We must recall that BLM as an organization has been international in its vision for some time. “Black Lives Matter Global Network Foundation” is its full proper name. If we think of BLM in global network “terms” as a movement wherein each BLM affiliate must attend to its local circumstances yet is affected significantly by what other affiliates (and their opponents) do elsewhere in the world, we can envision BLM as an arena of collective action that can be and is “international” even when this social justice movement is not particularly widespread within a given country. 

Add to this the strong aversion of BLMGNF’s founders to dictating the course of the movement, domestically or abroad. On the one hand, Patrisse Collors, Opal Tometi and Alicia Garza and other organizers have created a movement that cannot be easily derailed, whether its most visible spokespersons are discredited or die. (Think of what happened to the civil rights movement after King was killed.) On the other hand, is there an effective limit to this non-hierarchical decentralized structure when it comes to growing the movement? Can the movement stay “on message” without its actions being strictly directed across the many different public spheres that exist domestically and globally? It will be interesting to see what develops. 

“As someone heavily focused on China, Dr. Dottin’s BLM mini course gave me the opportunity to take an in-depth look at a movement that I’ve always believed to be very important but never had an opportunity to talk about in an academic context. His framing of BLM in social movement theory also meant that everything we learned was applicable in much broader contexts. We were not just analyzing BLM, but developing a useful framework to understand any kind of social movement anywhere in the world. Dr. Dottin even included a section of the course focusing on the impact of BLM in non-American settings, which I found both enlightening and useful when thinking about how social movements differ across borders.”  - Austin Bliss, MAIS '22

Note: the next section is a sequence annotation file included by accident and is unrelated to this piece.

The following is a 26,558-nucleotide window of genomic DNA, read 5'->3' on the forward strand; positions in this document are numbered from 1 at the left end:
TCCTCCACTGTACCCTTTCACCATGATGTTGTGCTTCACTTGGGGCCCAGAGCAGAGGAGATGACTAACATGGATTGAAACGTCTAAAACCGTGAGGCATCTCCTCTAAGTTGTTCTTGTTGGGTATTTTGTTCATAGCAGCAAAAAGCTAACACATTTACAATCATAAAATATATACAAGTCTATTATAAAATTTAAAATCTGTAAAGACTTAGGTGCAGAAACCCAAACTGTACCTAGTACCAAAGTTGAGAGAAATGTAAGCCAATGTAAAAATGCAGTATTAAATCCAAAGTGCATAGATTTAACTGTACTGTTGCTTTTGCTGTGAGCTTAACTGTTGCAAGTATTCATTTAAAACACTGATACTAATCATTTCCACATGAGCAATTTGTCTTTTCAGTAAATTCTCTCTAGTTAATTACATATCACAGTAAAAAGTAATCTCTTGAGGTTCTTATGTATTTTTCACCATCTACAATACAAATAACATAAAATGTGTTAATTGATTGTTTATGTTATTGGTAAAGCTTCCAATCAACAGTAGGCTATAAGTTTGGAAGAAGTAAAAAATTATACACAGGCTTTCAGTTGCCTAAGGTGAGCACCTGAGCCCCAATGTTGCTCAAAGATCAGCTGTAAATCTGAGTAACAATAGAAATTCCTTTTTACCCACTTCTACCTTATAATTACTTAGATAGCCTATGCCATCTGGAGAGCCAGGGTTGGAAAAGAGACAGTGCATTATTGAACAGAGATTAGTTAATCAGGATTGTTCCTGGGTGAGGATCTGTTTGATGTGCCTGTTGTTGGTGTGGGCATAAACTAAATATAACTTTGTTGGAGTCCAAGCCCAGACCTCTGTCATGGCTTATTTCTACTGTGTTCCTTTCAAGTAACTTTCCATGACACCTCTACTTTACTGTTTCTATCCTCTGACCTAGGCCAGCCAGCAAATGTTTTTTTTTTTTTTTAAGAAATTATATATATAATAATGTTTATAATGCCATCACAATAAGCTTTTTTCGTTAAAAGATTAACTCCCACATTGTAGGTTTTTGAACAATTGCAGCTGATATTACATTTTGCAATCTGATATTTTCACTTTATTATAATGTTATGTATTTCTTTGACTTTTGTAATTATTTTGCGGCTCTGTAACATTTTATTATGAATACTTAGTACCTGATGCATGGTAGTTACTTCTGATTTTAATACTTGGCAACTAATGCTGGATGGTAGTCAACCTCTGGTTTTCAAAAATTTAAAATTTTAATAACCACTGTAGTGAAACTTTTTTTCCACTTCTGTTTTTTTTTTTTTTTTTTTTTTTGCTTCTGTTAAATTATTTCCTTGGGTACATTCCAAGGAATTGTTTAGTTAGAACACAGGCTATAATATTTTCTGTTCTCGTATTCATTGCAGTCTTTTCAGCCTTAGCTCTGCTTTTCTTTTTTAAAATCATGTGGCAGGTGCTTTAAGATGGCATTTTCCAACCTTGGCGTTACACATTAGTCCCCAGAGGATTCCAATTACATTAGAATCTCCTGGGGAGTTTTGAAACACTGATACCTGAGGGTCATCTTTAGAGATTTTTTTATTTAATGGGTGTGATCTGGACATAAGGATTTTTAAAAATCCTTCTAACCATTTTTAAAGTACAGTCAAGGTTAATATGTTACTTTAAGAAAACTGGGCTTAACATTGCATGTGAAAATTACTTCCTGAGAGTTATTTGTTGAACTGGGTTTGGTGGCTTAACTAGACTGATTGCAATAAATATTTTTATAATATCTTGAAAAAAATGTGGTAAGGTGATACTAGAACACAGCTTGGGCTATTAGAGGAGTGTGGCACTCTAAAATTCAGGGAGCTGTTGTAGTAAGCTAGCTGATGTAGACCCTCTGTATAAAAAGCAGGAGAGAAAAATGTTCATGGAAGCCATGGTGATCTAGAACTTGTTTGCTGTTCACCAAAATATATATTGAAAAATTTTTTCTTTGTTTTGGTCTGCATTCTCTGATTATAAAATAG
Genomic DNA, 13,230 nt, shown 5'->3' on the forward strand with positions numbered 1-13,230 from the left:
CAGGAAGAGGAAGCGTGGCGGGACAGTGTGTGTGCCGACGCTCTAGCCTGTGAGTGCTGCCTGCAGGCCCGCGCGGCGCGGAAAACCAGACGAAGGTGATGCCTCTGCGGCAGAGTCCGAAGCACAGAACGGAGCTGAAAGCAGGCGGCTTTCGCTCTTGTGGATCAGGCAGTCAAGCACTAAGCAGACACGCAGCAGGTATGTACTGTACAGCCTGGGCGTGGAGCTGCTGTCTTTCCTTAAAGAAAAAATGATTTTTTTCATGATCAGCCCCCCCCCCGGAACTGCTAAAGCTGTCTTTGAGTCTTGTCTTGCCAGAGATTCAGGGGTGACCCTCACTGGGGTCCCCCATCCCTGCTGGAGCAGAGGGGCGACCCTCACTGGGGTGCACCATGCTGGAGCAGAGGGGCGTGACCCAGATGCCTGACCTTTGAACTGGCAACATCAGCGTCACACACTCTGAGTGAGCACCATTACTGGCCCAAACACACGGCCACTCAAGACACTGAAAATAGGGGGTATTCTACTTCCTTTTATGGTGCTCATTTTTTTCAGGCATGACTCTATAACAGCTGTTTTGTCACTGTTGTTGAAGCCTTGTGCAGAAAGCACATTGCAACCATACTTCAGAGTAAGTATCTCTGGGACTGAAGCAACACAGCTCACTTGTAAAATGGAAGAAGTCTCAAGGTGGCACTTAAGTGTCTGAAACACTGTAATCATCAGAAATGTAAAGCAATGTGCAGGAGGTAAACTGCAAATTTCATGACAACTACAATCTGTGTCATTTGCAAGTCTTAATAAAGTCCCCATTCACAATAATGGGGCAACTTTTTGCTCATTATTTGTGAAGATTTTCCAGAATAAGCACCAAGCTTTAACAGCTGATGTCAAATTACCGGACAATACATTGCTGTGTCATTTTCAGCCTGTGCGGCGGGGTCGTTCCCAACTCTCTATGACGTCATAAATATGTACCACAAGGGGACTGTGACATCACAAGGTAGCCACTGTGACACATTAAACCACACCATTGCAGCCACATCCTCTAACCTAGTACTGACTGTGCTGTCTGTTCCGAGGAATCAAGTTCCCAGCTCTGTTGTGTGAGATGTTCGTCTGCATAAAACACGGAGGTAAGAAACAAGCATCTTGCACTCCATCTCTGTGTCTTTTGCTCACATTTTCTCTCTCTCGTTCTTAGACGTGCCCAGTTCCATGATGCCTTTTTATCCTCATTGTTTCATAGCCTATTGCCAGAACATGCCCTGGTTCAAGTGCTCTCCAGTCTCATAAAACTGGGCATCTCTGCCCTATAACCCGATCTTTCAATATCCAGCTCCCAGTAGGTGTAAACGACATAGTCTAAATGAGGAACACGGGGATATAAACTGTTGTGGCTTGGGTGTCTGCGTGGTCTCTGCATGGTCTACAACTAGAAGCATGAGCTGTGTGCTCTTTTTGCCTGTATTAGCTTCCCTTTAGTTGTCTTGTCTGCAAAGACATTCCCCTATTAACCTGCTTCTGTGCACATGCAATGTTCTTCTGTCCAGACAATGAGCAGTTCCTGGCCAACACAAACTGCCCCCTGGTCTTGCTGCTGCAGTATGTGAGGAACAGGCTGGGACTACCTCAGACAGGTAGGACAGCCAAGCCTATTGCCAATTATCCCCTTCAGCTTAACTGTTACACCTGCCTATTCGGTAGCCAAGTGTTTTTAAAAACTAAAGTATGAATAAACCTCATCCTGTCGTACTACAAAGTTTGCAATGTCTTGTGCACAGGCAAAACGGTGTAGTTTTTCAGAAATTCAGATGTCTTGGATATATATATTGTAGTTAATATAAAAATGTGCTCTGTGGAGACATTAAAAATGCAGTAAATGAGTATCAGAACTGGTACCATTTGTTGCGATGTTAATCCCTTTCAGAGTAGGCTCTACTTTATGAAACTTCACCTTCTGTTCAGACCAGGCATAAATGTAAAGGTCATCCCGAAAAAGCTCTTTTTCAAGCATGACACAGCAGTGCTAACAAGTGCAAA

What important conclusions were made in your classes? How do those conclusions tie into the lessons of Dr. Martin Luther King, Jr.? 

One conclusion I hoped students to draw is that of continuities rather than discontinuities. It has become somewhat fashionable to mark the civil rights movement as outdated, coopted, and now part of the “Establishment.” Now, there is clear public disagreement between the BLM movement and mainstream African-American leaders such Jim Clyburn, Jesse Jackson, Al Sharpton, and even former President Barak Obama. Still, BLM is not divorced from the civil rights movement, though it is a different movement. BLM draws more directly on other, lesser-known, activist thought and practice seen during the heydays of the civil rights and black power movements. From Ella Baker “strong people don’t need strong leaders,” a deep distrust of hierarchy? Definitely. From Demita Frazier, Barbara Smith and Beverly Smith a black lesbian feminist ‘intersectionality’ critique of each of those movements? Certainly.

Yet dethroning King is not the conclusion I wanted my students to reach. Rather, it was for them to think through how King’s dream is being re-envisioned today for all of us by those whom in King’s time were forced so often to the margins of the black freedom tradition. 

Interview conducted by Brandy Darling, HNC Certificate '20 + SAIS MA '21.